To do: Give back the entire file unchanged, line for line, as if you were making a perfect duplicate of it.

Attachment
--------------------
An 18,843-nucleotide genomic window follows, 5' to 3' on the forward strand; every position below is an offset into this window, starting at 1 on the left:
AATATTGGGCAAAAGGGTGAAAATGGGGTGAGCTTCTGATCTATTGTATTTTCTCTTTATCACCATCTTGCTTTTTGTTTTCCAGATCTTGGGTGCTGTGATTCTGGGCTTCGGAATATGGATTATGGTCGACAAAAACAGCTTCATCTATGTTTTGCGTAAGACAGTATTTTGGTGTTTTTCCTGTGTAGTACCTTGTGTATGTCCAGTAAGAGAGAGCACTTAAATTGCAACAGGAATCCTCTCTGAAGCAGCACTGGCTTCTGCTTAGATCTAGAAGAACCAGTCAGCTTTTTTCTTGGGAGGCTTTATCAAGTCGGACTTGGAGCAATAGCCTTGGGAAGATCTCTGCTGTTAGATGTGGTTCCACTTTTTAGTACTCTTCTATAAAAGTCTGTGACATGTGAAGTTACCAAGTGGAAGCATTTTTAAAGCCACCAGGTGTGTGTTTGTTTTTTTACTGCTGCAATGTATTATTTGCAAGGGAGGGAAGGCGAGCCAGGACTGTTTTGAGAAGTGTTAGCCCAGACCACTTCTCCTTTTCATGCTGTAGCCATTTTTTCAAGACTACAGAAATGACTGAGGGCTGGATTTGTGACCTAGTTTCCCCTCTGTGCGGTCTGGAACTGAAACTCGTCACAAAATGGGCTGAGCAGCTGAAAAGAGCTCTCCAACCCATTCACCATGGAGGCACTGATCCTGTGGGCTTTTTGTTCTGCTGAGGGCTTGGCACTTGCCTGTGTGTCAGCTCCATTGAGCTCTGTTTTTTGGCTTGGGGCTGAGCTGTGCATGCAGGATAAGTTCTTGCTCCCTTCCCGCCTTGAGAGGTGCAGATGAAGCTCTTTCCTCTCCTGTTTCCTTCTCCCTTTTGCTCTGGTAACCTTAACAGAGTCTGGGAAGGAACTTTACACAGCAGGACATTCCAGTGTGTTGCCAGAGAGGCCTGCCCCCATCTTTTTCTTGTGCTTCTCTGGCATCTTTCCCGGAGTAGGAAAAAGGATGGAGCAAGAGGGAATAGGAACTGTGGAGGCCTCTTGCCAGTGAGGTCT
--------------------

An 18,843-nucleotide genomic window follows, 5' to 3' on the forward strand; every position below is an offset into this window, starting at 1 on the left:
AATATTGGGCAAAAGGGTGAAAATGGGGTGAGCTTCTGATCTATTGTATTTTCTCTTTATCACCATCTTGCTTTTTGTTTTCCAGATCTTGGGTGCTGTGATTCTGGGCTTCGGAATATGGATTATGGTCGACAAAAACAGCTTCATCTATGTTTTGCGTAAGACAGTATTTTGGTGTTTTTCCTGTGTAGTACCTTGTGTATGTCCAGTAAGAGAGAGCACTTAAATTGCAACAGGAATCCTCTCTGAAGCAGCACTGGCTTCTGCTTAGATCTAGAAGAACCAGTCAGCTTTTTTCTTGGGAGGCTTTATCAAGTCGGACTTGGAGCAATAGCCTTGGGAAGATCTCTGCTGTTAGATGTGGTTCCACTTTTTAGTACTCTTCTATAAAAGTCTGTGACATGTGAAGTTACCAAGTGGAAGCATTTTTAAAGCCACCAGGTGTGTGTTTGTTTTTTTACTGCTGCAATGTATTATTTGCAAGGGAGGGAAGGCGAGCCAGGACTGTTTTGAGAAGTGTTAGCCCAGACCACTTCTCCTTTTCATGCTGTAGCCATTTTTTCAAGACTACAGAAATGACTGAGGGCTGGATTTGTGACCTAGTTTCCCCTCTGTGCGGTCTGGAACTGAAACTCGTCACAAAATGGGCTGAGCAGCTGAAAAGAGCTCTCCAACCCATTCACCATGGAGGCACTGATCCTGTGGGCTTTTTGTTCTGCTGAGGGCTTGGCACTTGCCTGTGTGTCAGCTCCATTGAGCTCTGTTTTTTGGCTTGGGGCTGAGCTGTGCATGCAGGATAAGTTCTTGCTCCCTTCCCGCCTTGAGAGGTGCAGATGAAGCTCTTTCCTCTCCTGTTTCCTTCTCCCTTTTGCTCTGGTAACCTTAACAGAGTCTGGGAAGGAACTTTACACAGCAGGACATTCCAGTGTGTTGCCAGAGAGGCCTGCCCCCATCTTTTTCTTGTGCTTCTCTGGCATCTTTCCCGGAGTAGGAAAAAGGATGGAGCAAGAGGGAATAGGAACTGTGGAGGCCTCTTGCCAGTGAGGTCT